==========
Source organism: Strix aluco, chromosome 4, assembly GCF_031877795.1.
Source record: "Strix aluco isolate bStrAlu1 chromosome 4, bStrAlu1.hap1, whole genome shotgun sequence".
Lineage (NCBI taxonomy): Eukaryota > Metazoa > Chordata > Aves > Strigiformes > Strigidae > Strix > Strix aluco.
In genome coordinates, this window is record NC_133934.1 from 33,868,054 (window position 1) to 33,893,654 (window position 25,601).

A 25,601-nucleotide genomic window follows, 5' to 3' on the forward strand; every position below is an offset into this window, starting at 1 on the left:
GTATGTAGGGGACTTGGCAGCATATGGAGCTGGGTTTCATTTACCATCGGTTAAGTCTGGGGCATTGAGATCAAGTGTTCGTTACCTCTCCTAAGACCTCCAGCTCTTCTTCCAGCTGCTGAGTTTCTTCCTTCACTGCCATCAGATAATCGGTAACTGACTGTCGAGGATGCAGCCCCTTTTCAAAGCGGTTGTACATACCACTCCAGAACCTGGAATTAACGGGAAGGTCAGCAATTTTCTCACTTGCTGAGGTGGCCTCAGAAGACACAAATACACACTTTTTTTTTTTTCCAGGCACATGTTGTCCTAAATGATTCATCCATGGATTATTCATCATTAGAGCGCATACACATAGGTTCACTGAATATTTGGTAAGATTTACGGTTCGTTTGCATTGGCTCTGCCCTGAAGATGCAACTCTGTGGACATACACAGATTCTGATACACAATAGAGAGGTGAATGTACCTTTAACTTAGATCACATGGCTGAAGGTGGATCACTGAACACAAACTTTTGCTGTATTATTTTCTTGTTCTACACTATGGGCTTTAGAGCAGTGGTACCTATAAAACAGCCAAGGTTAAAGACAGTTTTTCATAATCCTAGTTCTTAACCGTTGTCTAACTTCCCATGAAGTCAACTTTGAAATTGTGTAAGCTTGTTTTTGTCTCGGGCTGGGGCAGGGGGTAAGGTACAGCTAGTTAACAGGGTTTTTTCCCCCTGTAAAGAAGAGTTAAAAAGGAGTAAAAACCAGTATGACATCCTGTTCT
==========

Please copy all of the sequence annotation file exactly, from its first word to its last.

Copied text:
Source organism: Strix aluco, chromosome 4, assembly GCF_031877795.1.
Source record: "Strix aluco isolate bStrAlu1 chromosome 4, bStrAlu1.hap1, whole genome shotgun sequence".
Lineage (NCBI taxonomy): Eukaryota > Metazoa > Chordata > Aves > Strigiformes > Strigidae > Strix > Strix aluco.
In genome coordinates, this window is record NC_133934.1 from 33,868,054 (window position 1) to 33,893,654 (window position 25,601).

A 25,601-nucleotide genomic window follows, 5' to 3' on the forward strand; every position below is an offset into this window, starting at 1 on the left:
GTATGTAGGGGACTTGGCAGCATATGGAGCTGGGTTTCATTTACCATCGGTTAAGTCTGGGGCATTGAGATCAAGTGTTCGTTACCTCTCCTAAGACCTCCAGCTCTTCTTCCAGCTGCTGAGTTTCTTCCTTCACTGCCATCAGATAATCGGTAACTGACTGTCGAGGATGCAGCCCCTTTTCAAAGCGGTTGTACATACCACTCCAGAACCTGGAATTAACGGGAAGGTCAGCAATTTTCTCACTTGCTGAGGTGGCCTCAGAAGACACAAATACACACTTTTTTTTTTTTCCAGGCACATGTTGTCCTAAATGATTCATCCATGGATTATTCATCATTAGAGCGCATACACATAGGTTCACTGAATATTTGGTAAGATTTACGGTTCGTTTGCATTGGCTCTGCCCTGAAGATGCAACTCTGTGGACATACACAGATTCTGATACACAATAGAGAGGTGAATGTACCTTTAACTTAGATCACATGGCTGAAGGTGGATCACTGAACACAAACTTTTGCTGTATTATTTTCTTGTTCTACACTATGGGCTTTAGAGCAGTGGTACCTATAAAACAGCCAAGGTTAAAGACAGTTTTTCATAATCCTAGTTCTTAACCGTTGTCTAACTTCCCATGAAGTCAACTTTGAAATTGTGTAAGCTTGTTTTTGTCTCGGGCTGGGGCAGGGGGTAAGGTACAGCTAGTTAACAGGGTTTTTTCCCCCTGTAAAGAAGAGTTAAAAAGGAGTAAAAACCAGTATGACATCCTGTTCT